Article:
For those who can’t do small talk

Author name
Isabella Kwai, '16
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I have 1971 Facebook friends. I know that sounds like a lot but I’m fairly Facebook aggressive. And we all know it’s not official unless it’s Facebook official.

Over a thousand of these friends are from the last year at Duke alone. Some of them are from a single good conversation while waiting in the Pitchforks line. Others are familiar faces that have seen all forty-five of my go-to dance moves. There are dorm mates I’ve shared both meals and memories with, upperclassmen I admire hugely and kids that I don’t know well at all, but secretly stalk because they have seriously cool profile pictures.

But how many friends do I actually talk to on a regular basis in real life?

Probably around four.

Four people that I see more than once a fortnight. Four people that I genuinely talk to about my worries and dreams and how I feel about Breaking Bad. Four people that share the funny idiosyncrasies of their lives with me. Outside of that handful, my interaction has become almost systemic. I’m sure you know the routine. You bump into someone on the way to class you haven’t seen since LDOC. Oh my god hi! How are you? Good! Yeah I know midterms SUCK …okay I’m on my way to class/gym/dissecting mice. Laters! Sometimes we will actually catch up later. Sometimes we won’t. In any case, we make the necessary motions, hug, and move on with our lives.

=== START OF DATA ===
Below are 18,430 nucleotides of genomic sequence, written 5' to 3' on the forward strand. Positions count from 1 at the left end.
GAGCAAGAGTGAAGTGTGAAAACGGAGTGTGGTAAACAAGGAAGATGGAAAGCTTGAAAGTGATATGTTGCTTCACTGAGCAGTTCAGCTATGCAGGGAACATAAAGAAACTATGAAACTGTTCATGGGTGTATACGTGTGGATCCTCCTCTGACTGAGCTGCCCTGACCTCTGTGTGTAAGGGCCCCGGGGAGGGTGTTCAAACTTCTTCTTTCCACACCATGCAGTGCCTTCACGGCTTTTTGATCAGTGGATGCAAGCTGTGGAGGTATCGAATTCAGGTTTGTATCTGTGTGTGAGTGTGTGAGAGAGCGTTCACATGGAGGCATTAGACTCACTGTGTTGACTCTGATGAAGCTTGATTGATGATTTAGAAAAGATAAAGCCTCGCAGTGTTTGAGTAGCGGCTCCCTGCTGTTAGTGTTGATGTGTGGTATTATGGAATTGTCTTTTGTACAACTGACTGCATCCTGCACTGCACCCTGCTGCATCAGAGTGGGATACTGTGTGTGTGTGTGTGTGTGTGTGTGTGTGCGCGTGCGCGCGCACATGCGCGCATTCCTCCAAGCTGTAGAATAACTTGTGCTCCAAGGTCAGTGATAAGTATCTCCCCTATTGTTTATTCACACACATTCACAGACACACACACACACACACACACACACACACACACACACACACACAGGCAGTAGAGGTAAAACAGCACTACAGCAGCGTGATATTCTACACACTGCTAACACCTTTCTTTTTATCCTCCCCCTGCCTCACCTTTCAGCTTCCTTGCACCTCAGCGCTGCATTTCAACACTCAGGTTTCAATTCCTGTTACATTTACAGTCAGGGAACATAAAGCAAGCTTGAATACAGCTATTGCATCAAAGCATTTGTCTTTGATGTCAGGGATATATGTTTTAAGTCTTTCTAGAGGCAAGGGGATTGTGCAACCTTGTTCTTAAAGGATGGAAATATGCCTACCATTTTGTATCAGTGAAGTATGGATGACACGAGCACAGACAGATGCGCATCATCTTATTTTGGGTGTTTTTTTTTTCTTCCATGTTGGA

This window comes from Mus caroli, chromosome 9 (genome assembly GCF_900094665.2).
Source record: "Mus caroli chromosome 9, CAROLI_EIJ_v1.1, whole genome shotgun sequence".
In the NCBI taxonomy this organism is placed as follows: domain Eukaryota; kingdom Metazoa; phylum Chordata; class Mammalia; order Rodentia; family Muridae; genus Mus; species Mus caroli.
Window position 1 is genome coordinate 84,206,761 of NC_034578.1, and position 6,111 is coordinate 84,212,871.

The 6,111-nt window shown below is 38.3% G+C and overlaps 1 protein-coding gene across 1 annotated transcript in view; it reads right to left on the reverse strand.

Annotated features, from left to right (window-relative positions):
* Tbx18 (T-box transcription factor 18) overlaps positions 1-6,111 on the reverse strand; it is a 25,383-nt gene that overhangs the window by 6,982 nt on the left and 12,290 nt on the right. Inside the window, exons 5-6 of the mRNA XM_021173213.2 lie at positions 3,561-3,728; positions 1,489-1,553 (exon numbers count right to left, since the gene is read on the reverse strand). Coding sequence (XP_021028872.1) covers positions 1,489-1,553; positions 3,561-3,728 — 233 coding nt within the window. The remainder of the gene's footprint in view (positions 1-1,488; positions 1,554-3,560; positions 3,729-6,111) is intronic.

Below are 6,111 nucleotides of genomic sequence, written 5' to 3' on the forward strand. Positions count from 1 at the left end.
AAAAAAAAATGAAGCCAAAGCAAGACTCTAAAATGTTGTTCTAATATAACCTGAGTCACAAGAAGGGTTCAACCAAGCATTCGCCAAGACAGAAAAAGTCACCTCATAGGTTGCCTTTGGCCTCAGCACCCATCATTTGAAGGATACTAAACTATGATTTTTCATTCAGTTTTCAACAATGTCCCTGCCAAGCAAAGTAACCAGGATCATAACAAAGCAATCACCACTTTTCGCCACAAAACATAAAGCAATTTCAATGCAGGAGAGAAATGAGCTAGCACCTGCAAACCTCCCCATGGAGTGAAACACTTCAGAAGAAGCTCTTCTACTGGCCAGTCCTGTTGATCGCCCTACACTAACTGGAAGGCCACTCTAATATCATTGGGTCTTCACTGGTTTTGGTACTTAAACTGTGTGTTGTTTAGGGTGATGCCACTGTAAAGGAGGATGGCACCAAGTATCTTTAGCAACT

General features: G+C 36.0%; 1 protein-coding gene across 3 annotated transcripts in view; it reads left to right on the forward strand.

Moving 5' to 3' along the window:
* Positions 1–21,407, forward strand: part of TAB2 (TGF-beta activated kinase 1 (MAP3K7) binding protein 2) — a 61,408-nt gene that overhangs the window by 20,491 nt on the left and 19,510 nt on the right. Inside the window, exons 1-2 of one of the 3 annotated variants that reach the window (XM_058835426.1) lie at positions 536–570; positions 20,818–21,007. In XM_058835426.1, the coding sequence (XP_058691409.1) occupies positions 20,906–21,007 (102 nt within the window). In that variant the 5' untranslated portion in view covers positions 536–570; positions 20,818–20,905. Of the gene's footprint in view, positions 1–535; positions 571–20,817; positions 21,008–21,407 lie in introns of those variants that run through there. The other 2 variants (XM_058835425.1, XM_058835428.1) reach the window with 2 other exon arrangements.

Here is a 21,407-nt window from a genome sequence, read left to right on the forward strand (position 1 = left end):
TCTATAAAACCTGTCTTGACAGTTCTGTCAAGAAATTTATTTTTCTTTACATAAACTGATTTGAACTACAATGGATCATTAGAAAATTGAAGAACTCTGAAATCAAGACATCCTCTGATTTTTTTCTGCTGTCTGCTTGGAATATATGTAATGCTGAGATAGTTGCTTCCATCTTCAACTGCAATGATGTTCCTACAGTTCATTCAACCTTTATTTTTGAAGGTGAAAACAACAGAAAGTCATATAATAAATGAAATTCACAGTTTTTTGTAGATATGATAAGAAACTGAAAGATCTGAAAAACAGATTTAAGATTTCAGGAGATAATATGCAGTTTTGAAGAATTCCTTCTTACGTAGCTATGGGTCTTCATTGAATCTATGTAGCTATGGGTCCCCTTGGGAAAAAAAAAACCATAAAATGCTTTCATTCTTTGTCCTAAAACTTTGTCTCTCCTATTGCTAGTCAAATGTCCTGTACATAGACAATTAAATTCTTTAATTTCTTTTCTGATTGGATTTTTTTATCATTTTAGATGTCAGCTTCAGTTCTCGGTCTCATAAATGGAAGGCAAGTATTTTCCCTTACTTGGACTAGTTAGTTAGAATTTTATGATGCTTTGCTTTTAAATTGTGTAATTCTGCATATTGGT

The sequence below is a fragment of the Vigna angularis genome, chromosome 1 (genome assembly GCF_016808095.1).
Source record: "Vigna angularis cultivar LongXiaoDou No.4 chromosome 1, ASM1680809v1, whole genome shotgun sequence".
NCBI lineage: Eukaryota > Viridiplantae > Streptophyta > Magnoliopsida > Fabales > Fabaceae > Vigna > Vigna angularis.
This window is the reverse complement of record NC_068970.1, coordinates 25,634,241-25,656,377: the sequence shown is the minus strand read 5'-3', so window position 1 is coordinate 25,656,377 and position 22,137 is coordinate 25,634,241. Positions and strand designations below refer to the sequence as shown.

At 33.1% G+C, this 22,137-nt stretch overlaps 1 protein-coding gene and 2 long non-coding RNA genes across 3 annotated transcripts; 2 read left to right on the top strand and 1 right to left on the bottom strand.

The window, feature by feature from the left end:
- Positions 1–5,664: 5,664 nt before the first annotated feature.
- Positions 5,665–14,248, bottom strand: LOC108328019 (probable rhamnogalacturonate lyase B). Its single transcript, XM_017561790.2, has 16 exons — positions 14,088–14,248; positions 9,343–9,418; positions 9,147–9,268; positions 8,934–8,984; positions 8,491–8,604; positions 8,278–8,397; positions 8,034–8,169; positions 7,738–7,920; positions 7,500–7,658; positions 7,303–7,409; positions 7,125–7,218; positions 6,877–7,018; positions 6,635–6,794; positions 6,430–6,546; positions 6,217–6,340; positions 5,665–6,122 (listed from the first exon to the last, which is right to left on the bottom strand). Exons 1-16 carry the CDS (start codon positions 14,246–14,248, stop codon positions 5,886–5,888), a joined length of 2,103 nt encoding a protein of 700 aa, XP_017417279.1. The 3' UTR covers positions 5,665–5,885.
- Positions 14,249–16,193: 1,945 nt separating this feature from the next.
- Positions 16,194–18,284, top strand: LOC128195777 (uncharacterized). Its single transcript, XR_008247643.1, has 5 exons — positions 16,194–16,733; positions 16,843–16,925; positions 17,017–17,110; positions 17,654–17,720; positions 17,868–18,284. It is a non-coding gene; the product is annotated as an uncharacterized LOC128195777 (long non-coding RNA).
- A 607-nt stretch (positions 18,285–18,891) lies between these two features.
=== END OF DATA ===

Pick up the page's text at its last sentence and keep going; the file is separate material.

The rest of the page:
People have told me I know a lot of people at Duke and if we’re going off numbers, Facebook agrees. So how do I explain that in real life, I barely know a lot of my ‘friends’ at all?  That there are too many days where I feel incredibly alone at Duke despite being surrounded by sociable young people?  That when I wave at you quickly on the BC, I’m actually wondering if you’re happy and wishing I still knew you well enough to ask? These things are hard to admit. I used to like small talk on occasion, but hundreds of quick, surface conversations have made me completely, utterly sick of it.

There’s nothing wrong with small talk, exactly. After all it’s impossible to keep plugged in with hundreds of people at once without going completely insane. Small talk is the easiest way to be polite and show you care. The problem is weeks of life can’t be squeezed into a coffee break or a five-minute highlight reel, and the highlight reel doesn’t have the behind the scene moments that are most important sometimes. Perhaps the saddest part is that we truly do care but without delving deeper into those moments, surface conversations don’t always deliver that message.

So maybe it’s not about keeping up deep, meaningful relationships with everyone you know (if only I were Oprah). Maybe it starts by simply having what genuine conversations we can, while we can; real talk—not small talk. Does that mean we start enthusing about the meaning of life?  Only if you want to. Let’s dare to go deeper though, than ‘I’m good’. Let’s dare to talk about who your favorite prof is (Tony Brown) and what makes you happy (travelling and dancing monkeys) and whether you’re afraid of death (a little) and why exactly you shaved your hair last Saturday (why, Jordan? why?) and do you like Miley Cyrus?

As long as it’s real talk, I’m down.

P.S If you’re reading this and you’re a friend of mine and we haven’t talked in a while, I’m sorry I haven’t been there. Just so you know, I do care. Wait, so what did you think of Wrecking Ball?

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